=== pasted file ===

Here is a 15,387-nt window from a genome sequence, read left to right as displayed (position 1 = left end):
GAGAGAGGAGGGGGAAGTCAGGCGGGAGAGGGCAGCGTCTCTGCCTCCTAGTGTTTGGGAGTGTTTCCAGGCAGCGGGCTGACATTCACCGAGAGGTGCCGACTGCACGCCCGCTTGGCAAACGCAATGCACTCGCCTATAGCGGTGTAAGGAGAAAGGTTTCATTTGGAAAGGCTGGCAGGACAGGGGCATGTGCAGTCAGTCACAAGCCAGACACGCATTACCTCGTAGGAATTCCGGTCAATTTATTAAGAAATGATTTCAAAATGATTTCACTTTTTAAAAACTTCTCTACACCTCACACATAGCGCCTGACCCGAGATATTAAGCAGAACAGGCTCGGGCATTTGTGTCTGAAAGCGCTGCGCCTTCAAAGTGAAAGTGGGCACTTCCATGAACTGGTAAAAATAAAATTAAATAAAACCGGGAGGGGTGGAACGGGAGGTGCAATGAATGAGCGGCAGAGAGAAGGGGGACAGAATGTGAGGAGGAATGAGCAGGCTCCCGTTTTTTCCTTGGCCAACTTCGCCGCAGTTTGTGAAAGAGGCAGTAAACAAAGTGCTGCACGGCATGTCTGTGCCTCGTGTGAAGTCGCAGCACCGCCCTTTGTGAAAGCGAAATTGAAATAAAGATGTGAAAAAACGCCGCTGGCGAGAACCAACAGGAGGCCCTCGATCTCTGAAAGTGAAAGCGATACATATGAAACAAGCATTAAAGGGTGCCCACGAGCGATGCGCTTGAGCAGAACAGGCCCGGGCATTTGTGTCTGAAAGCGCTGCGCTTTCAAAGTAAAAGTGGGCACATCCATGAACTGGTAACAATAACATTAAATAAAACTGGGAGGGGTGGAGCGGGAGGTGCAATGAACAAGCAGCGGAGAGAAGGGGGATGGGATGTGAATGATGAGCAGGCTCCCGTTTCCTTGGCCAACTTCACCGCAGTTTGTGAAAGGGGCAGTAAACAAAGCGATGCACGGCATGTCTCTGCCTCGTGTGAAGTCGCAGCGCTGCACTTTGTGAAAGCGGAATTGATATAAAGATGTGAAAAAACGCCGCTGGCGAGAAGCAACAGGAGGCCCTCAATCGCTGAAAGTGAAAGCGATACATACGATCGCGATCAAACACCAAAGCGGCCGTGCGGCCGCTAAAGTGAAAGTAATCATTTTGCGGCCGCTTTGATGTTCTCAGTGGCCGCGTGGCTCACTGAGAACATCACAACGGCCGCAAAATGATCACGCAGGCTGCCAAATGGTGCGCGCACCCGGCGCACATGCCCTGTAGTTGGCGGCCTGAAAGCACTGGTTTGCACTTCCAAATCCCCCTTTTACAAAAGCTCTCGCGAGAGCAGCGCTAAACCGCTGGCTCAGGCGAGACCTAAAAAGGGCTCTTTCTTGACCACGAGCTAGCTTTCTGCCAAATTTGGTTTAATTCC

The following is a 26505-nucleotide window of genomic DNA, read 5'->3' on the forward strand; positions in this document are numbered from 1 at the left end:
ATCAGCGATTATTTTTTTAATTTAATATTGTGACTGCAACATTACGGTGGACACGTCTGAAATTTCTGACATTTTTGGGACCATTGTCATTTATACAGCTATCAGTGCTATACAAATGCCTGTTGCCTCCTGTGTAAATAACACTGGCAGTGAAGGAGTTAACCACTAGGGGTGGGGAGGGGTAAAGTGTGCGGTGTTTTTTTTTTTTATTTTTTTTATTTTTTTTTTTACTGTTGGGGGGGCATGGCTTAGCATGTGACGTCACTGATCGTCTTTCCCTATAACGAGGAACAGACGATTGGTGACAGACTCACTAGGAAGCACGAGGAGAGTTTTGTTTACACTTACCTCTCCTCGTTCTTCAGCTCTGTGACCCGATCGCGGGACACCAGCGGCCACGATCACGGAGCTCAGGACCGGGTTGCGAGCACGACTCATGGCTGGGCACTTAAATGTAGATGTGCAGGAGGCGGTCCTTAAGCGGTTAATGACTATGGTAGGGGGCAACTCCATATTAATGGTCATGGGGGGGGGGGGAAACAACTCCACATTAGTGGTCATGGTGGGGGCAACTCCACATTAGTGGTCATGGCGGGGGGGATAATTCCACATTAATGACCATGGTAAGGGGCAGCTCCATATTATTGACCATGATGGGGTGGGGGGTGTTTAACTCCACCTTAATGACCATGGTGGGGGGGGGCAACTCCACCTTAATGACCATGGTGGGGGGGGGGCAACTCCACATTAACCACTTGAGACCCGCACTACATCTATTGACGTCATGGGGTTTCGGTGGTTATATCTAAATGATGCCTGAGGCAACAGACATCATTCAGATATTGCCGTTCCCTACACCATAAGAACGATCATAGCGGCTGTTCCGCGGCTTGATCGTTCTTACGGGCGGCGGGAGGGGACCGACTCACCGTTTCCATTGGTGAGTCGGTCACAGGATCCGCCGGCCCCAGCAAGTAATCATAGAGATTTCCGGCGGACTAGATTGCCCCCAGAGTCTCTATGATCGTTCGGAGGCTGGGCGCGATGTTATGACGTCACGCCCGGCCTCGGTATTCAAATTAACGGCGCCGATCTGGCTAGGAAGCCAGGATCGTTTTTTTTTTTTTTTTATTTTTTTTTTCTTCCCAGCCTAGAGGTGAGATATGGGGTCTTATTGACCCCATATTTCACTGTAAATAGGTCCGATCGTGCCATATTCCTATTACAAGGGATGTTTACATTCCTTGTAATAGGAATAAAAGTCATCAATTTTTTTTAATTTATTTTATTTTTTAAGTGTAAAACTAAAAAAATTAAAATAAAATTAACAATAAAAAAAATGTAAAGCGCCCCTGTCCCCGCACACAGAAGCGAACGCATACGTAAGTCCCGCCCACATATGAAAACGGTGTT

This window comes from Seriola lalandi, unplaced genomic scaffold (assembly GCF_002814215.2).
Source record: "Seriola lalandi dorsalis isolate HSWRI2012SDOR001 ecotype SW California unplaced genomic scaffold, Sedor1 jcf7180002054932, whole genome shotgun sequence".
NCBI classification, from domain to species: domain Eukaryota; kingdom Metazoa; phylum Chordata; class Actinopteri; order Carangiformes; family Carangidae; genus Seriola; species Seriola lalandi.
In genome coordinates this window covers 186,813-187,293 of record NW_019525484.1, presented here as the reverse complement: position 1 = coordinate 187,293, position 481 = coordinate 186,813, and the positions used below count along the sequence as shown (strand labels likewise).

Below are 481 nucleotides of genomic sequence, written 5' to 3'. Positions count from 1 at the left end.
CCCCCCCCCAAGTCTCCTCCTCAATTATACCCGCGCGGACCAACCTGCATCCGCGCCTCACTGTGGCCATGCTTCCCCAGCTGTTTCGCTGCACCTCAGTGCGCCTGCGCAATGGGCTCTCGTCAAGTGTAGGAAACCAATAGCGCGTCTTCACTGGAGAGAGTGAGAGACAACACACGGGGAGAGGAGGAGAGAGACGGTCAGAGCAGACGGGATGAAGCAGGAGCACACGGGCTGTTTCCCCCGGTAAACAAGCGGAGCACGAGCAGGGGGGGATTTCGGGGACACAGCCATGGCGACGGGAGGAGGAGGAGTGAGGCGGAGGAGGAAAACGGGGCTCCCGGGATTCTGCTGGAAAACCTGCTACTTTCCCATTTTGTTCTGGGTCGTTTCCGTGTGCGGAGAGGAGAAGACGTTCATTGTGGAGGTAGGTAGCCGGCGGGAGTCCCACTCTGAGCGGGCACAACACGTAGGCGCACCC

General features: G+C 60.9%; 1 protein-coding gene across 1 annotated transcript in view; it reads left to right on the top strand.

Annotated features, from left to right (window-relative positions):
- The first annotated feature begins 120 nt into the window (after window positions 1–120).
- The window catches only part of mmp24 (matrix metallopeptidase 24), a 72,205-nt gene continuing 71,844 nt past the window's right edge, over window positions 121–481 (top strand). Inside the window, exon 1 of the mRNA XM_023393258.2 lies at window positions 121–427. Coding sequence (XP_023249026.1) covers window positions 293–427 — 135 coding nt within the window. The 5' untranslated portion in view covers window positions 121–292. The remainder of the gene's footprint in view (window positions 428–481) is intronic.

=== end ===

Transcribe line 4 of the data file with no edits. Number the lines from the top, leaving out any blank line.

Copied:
ATCAGCGATTATTTTTTTAATTTAATATTGTGACTGCAACATTACGGTGGACACGTCTGAAATTTCTGACATTTTTGGGACCATTGTCATTTATACAGCTATCAGTGCTATACAAATGCCTGTTGCCTCCTGTGTAAATAACACTGGCAGTGAAGGAGTTAACCACTAGGGGTGGGGAGGGGTAAAGTGTGCGGTGTTTTTTTTTTTTATTTTTTTTATTTTTTTTTTTACTGTTGGGGGGGCATGGCTTAGCATGTGACGTCACTGATCGTCTTTCCCTATAACGAGGAACAGACGATTGGTGACAGACTCACTAGGAAGCACGAGGAGAGTTTTGTTTACACTTACCTCTCCTCGTTCTTCAGCTCTGTGACCCGATCGCGGGACACCAGCGGCCACGATCACGGAGCTCAGGACCGGGTTGCGAGCACGACTCATGGCTGGGCACTTAAATGTAGATGTGCAGGAGGCGGTCCTTAAGCGGTTAATGACTATGGTAGGGGGCAACTCCATATTAATGGTCATGGGGGGGGGGGGAAACAACTCCACATTAGTGGTCATGGTGGGGGCAACTCCACATTAGTGGTCATGGCGGGGGGGATAATTCCACATTAATGACCATGGTAAGGGGCAGCTCCATATTATTGACCATGATGGGGTGGGGGGTGTTTAACTCCACCTTAATGACCATGGTGGGGGGGGGCAACTCCACCTTAATGACCATGGTGGGGGGGGGGCAACTCCACATTAACCACTTGAGACCCGCACTACATCTATTGACGTCATGGGGTTTCGGTGGTTATATCTAAATGATGCCTGAGGCAACAGACATCATTCAGATATTGCCGTTCCCTACACCATAAGAACGATCATAGCGGCTGTTCCGCGGCTTGATCGTTCTTACGGGCGGCGGGAGGGGACCGACTCACCGTTTCCATTGGTGAGTCGGTCACAGGATCCGCCGGCCCCAGCAAGTAATCATAGAGATTTCCGGCGGACTAGATTGCCCCCAGAGTCTCTATGATCGTTCGGAGGCTGGGCGCGATGTTATGACGTCACGCCCGGCCTCGGTATTCAAATTAACGGCGCCGATCTGGCTAGGAAGCCAGGATCGTTTTTTTTTTTTTTTTATTTTTTTTTTCTTCCCAGCCTAGAGGTGAGATATGGGGTCTTATTGACCCCATATTTCACTGTAAATAGGTCCGATCGTGCCATATTCCTATTACAAGGGATGTTTACATTCCTTGTAATAGGAATAAAAGTCATCAATTTTTTTTAATTTATTTTATTTTTTAAGTGTAAAACTAAAAAAATTAAAATAAAATTAACAATAAAAAAAATGTAAAGCGCCCCTGTCCCCGCACACAGAAGCGAACGCATACGTAAGTCCCGCCCACATATGAAAACGGTGTT